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    For Latin, maybe. English distinguishes nouns from adjectives pretty sharply -- an adjective can't be a noun unless it's with a definite article, and then only generically (the dead, the poor, etc). But predicate adjectives are a large proportion of clausal predicates, so they're much closer to verbs than to nouns. Languages vary a lot in their POS, just like they do in their vowels. – jlawler Feb 2 '12 at 19:17
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    @jlawler are you saying that "the yellow" is generic in the sentence "of the two scarves in his wardrobe, he preferred the yellow"? – phoog May 1 at 23:21

This is actually not unique to English. English is nearly what lingusts call an Isolating or Analytic language. An isolating language does not make a lot of use of conjugations, declensions, and other ways of adding affixes onto words. Instead, as the name implies, words stand in isolation and it's the word order and word choice that makes a difference.

English is one example of an isolating language. Others include Chinese and Vietnamese. In Chinese adjectives are sometimes considered to be a form of intransitive verb.

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Words in different part of speech (POS) categories are considered different words even if they have the same form. Thus /bank/ (noun) and /bank/ (verb) are different words that simply happen to have the same form. This means, for example that they will each have their own entry in dictionaries. They also seem to function as distinct items in our mental lexicons.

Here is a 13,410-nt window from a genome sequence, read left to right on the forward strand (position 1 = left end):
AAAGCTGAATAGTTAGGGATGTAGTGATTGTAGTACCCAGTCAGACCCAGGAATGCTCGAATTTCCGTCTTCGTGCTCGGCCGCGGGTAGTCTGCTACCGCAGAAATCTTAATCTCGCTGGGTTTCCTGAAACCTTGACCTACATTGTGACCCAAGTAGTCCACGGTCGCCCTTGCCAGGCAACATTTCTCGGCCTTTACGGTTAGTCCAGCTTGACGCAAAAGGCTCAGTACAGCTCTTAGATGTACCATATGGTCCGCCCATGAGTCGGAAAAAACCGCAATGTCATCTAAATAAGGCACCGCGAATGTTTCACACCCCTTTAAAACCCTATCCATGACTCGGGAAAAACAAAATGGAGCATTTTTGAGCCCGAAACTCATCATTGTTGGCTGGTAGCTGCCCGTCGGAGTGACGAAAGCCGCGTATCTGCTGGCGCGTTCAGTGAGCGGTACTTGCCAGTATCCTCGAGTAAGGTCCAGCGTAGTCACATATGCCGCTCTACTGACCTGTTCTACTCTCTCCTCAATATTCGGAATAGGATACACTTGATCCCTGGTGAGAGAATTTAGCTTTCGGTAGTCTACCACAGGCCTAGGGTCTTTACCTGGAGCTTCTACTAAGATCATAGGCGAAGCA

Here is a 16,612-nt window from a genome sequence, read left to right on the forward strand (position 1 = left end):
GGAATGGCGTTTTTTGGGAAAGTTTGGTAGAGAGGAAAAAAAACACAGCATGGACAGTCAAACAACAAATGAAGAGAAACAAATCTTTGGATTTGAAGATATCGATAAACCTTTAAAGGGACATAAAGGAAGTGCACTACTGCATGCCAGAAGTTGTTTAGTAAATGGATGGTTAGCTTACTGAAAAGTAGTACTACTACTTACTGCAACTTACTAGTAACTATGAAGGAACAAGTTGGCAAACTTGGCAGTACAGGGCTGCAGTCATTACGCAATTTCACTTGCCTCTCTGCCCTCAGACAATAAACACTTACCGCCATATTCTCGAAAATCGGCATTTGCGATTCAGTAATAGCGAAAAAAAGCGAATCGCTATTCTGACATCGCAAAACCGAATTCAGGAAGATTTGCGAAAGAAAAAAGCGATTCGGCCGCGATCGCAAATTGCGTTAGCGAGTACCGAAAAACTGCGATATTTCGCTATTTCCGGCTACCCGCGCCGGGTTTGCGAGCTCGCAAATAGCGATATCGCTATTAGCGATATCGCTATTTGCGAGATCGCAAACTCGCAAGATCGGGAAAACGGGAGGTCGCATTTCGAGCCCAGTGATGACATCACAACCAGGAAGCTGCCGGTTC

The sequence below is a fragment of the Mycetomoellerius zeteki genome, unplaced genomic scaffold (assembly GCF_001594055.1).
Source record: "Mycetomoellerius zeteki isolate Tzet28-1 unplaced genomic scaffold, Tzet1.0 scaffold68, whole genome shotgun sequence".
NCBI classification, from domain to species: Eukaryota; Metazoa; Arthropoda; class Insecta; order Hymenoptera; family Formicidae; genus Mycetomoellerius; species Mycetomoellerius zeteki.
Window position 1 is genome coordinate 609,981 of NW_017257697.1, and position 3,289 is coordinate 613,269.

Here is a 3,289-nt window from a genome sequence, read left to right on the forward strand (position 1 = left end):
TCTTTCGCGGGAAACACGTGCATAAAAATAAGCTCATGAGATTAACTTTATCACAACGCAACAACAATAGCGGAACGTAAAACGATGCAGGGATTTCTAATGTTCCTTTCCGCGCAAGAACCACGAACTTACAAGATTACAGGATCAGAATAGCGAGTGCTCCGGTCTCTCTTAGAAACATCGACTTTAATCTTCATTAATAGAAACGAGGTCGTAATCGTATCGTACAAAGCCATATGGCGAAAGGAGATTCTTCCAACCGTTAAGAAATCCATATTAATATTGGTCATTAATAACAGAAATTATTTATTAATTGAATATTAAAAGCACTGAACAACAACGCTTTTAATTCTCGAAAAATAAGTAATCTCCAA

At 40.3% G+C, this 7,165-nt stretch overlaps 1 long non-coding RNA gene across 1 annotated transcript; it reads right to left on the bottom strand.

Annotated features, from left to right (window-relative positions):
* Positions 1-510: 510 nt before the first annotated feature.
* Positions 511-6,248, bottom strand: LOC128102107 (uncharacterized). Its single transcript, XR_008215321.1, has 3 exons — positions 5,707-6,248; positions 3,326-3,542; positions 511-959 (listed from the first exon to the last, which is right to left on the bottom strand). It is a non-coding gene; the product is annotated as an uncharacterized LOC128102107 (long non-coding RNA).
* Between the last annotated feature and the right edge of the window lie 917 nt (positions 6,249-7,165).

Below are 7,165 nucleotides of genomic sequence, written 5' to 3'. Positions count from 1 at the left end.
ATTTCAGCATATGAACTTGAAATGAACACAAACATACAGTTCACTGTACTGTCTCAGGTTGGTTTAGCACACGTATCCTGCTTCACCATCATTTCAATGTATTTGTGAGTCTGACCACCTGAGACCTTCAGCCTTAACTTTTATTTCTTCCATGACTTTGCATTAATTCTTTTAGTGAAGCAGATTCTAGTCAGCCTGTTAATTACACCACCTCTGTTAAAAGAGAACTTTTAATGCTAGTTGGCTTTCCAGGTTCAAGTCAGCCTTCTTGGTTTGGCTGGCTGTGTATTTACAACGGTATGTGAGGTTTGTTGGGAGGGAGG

Other answers have suggested that this situation may be connected to the lowish amount of morphology in English, but Kastovsky (in Bauer and Valera 2005) argues that this is not correct and gives examples of languages with much more inflectional morphology than English that still have this situation.

In English there is a productive process called 'zero-derivation' (or 'conversion') which results in identical forms in different POS categories. This process creates a new word from an old one without any change in form. Thus English speakers regularly use zero-derivation to create new verbs from nouns. Zero-derivation between other part of speech categories also happens, but is less common.

Another source of identical forms across multiple POS categories is historical change. English has lost many inflections and this loss has in some cases produced words in different POS categories that have the same form. An example here is 'talk' (noun) and 'talk' (verb).

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  • Zero derivation of nouns from verbs has become depressingly common, but perhaps that has only taken off in the last eight years (examples include reveal, spend, and ask). – phoog May 1 at 23:21